Juliefalatkoby Julie Falatko

Only two more days, everyone! Only two more days until you crack open your notebook and brilliant picture book ideas start flowing out of you!

Or…maybe not.

I want to prepare you for the possibility that your ideas might hide from you. It happens.

And it’s possible that, on Day 12 of PiBoIdMo, instead of having 12 ideas, you will be looking at a notebook with two lame ideas, while everyone around you keeps shouting about how they have 52 ideas, and three of them have already sold and one was optioned by HBO to be a series, which pre-emptively won an Emmy.

It happens.

Remember: PiBoIdMo is a competition with yourself. Those people who come up with lots of ideas? That’s great. But you should be inspired by that, because every time someone comes up with an idea, it sends out idea ripples, and pretty soon a bunch of them are going to hit you. I promise. You’ll be sitting on a park bench, and suddenly you’ll get four good ideas for picture books. (You already know that you need to have something with you at all times to write down these ideas, right? Your phone, an index card, back of your hand? And if you’re in the shower, you’re going to have to repeat “basketball-playing hedgehogs” for three minutes nonstop until you can get yourself to a pencil and paper, so you don’t forget.)


Idea ripples? Click image for the “floating vase,” Tara’s PiBoIdMo Product Pick.

I’ll tell you what won’t work: sitting at your desk, paper in hand, saying, “THINK! THINK! WHAT’S A GOOD IDEA?”

Good picture book ideas are sneaky. They like to jump on you when you’re not ready. (You’re ready, though, right? You’ve got that paper/smartphone/old envelope?)

How do you find the picture book ideas if they don’t want to be found? You have to be sneaky right back.

The first thing you need to do is get out of the house. Or away from your desk, at least. Move. Exercise. Story ideas love to jump out and scare you when you’re exercising.

The next thing you need to do is remember that picture books don’t have to be serious (although they can be) and they can have a lot of nonsense in them. And, although you might hear differing opinions, they have a lot of talking animals. Or talking crayons and pens. Or talking sausages.


So go on a walk, and imagine every non-talking thing you encounter can talk. What would it say? What does the sidewalk say (“Don’t step on my cracks!”) and the grass (“whoosh-swish”) and the snow (“I am very precise and clean and I don’t like it when the dogs stop by to…you know.”)?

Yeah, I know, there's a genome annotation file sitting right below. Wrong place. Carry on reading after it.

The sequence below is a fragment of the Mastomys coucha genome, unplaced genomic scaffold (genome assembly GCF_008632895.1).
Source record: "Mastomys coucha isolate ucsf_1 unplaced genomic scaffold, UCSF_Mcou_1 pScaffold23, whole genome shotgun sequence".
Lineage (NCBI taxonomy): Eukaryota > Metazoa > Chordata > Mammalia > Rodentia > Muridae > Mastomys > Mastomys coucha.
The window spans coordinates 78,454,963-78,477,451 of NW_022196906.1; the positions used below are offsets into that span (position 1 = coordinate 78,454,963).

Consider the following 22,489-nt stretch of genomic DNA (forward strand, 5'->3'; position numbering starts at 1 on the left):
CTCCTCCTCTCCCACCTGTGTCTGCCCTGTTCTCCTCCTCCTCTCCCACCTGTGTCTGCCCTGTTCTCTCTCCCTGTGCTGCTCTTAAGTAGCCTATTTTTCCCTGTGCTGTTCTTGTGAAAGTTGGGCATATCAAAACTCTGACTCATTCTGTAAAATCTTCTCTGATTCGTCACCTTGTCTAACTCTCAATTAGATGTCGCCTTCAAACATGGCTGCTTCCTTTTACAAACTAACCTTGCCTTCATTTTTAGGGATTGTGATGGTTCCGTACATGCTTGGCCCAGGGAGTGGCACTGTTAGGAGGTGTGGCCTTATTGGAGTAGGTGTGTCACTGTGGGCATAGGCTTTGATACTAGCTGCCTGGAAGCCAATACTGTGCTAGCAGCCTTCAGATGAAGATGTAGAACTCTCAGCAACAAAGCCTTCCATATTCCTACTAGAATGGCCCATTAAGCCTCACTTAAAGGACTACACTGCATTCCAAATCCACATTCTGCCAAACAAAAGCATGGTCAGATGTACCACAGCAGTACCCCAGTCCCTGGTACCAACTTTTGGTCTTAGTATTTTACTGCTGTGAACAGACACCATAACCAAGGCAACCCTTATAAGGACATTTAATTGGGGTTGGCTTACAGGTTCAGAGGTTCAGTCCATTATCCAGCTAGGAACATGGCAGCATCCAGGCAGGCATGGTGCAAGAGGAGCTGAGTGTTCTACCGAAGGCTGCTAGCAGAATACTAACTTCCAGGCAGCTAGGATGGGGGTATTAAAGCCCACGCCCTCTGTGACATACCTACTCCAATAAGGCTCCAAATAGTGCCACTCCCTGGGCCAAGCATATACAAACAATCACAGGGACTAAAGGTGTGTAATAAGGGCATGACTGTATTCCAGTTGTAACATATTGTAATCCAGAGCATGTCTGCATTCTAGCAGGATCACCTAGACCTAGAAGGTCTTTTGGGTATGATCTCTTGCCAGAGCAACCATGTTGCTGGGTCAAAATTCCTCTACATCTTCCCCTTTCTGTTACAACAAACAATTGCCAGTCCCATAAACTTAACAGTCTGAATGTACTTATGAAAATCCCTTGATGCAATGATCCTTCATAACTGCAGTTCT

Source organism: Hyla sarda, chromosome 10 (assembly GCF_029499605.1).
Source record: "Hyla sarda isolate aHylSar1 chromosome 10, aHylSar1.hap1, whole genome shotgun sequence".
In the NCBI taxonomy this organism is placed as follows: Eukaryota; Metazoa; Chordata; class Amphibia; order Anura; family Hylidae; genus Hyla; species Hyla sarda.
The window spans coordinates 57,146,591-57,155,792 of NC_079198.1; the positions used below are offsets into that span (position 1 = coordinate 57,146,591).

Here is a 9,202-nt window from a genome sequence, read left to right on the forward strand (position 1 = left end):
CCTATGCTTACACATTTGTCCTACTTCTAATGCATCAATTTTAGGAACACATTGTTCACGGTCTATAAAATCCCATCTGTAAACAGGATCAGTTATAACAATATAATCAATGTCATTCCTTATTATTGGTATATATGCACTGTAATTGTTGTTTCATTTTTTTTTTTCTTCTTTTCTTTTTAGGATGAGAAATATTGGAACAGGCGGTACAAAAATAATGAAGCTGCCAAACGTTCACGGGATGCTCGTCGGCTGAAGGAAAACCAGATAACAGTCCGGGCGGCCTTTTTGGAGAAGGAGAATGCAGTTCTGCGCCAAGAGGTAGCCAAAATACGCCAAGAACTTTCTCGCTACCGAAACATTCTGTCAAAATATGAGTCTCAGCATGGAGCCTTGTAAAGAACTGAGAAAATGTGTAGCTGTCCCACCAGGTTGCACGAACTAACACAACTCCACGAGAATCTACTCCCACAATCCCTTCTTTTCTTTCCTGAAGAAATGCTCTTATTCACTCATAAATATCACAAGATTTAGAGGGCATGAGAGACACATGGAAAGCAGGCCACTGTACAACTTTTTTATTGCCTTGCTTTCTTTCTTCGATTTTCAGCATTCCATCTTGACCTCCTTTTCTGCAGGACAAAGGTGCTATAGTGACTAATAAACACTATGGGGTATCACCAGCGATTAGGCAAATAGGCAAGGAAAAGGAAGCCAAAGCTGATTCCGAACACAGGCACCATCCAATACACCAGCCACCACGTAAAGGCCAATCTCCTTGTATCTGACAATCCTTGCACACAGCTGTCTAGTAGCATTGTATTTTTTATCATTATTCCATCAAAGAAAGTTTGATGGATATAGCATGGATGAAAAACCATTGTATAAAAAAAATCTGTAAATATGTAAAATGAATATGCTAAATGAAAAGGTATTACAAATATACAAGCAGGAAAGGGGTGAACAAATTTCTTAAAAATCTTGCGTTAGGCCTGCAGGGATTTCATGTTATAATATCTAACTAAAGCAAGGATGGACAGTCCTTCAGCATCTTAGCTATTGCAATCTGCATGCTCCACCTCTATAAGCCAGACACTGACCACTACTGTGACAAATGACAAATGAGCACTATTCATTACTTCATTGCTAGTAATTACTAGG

What happens if you take some of these newly-talking objects and put them together into one story? Can a park bench be friends with a pigeon? Can a sneaker be friends with a toenail? What happens when a rock steals a light bulb’s banana?

These ideas might not make sense, but if you’re stuck, you have to go to the weird place sometimes.

Here’s the last thing I’ll tell you about ideas: they like to hang out together. They’re a social group. So, once you find one, you’re going to find a lot more. Those people who are talking about how they found 133 ideas? It’s because they stumbled on an Idea Class Reunion, or an Idea Flash Mob or something. But these ideas, there are a lot of them out there. Now, go be sneaky and find where they are.


Julie Falatko sneaks up on picture book ideas from her home in Maine. You can find her at WorldofJulie.com and on Twitter @JulieFalatko. Her debut picture book—which began as a PiBoIdMo Idea—Snappsy the Alligator (Did Not Ask to Be in This Book) is being published by Viking Children’s in 2015.


Julie is offering one lucky PiBoIdMo’er a picture book critique!

This prize will be given away at the conclusion of PiBoIdMo. You are eligible for this prize if:

  1. You have registered for PiBoIdMo.
  2. You have commented ONCE ONLY on today’s post.
  3. You have completed the PiBoIdMo challenge. (You will have to sign the PiBoIdMo Pledge at the end of the event.)

Good luck, everyone!